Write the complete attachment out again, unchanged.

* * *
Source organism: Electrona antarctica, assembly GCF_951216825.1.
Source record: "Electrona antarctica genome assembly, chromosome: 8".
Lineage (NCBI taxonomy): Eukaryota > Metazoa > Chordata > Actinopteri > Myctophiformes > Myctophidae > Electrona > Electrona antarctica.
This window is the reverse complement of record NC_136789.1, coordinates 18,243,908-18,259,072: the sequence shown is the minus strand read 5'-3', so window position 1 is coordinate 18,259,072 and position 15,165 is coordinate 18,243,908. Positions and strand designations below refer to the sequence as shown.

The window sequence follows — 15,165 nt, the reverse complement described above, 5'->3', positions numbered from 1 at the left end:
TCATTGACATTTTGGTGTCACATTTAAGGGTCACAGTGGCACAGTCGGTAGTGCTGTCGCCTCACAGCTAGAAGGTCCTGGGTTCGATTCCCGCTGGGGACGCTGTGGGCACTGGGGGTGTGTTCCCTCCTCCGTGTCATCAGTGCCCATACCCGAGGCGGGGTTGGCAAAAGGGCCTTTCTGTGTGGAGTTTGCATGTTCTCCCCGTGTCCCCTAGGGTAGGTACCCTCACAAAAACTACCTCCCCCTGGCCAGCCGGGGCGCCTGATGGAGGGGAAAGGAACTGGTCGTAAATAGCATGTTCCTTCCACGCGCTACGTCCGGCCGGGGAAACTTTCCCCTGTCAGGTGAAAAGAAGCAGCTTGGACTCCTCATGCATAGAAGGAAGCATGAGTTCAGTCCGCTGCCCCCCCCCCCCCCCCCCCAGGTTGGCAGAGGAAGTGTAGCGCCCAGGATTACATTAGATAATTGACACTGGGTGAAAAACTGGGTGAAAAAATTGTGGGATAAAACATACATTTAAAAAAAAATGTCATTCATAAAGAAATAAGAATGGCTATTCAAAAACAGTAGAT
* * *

Source organism: Electrona antarctica, assembly GCF_951216825.1.
Source record: "Electrona antarctica genome assembly, chromosome: 8".
Lineage (NCBI taxonomy): Eukaryota > Metazoa > Chordata > Actinopteri > Myctophiformes > Myctophidae > Electrona > Electrona antarctica.
This window is the reverse complement of record NC_136789.1, coordinates 18,243,908-18,259,072: the sequence shown is the minus strand read 5'-3', so window position 1 is coordinate 18,259,072 and position 15,165 is coordinate 18,243,908. Positions and strand designations below refer to the sequence as shown.

The window sequence follows — 15,165 nt, the reverse complement described above, 5'->3', positions numbered from 1 at the left end:
TCATTGACATTTTGGTGTCACATTTAAGGGTCACAGTGGCACAGTCGGTAGTGCTGTCGCCTCACAGCTAGAAGGTCCTGGGTTCGATTCCCGCTGGGGACGCTGTGGGCACTGGGGGTGTGTTCCCTCCTCCGTGTCATCAGTGCCCATACCCGAGGCGGGGTTGGCAAAAGGGCCTTTCTGTGTGGAGTTTGCATGTTCTCCCCGTGTCCCCTAGGGTAGGTACCCTCACAAAAACTACCTCCCCCTGGCCAGCCGGGGCGCCTGATGGAGGGGAAAGGAACTGGTCGTAAATAGCATGTTCCTTCCACGCGCTACGTCCGGCCGGGGAAACTTTCCCCTGTCAGGTGAAAAGAAGCAGCTTGGACTCCTCATGCATAGAAGGAAGCATGAGTTCAGTCCGCTGCCCCCCCCCCCCCCCCCCCAGGTTGGCAGAGGAAGTGTAGCGCCCAGGATTACATTAGATAATTGACACTGGGTGAAAAACTGGGTGAAAAAATTGTGGGATAAAACATACATTTAAAAAAAAATGTCATTCATAAAGAAATAAGAATGGCTATTCAAAAACAGTAGAT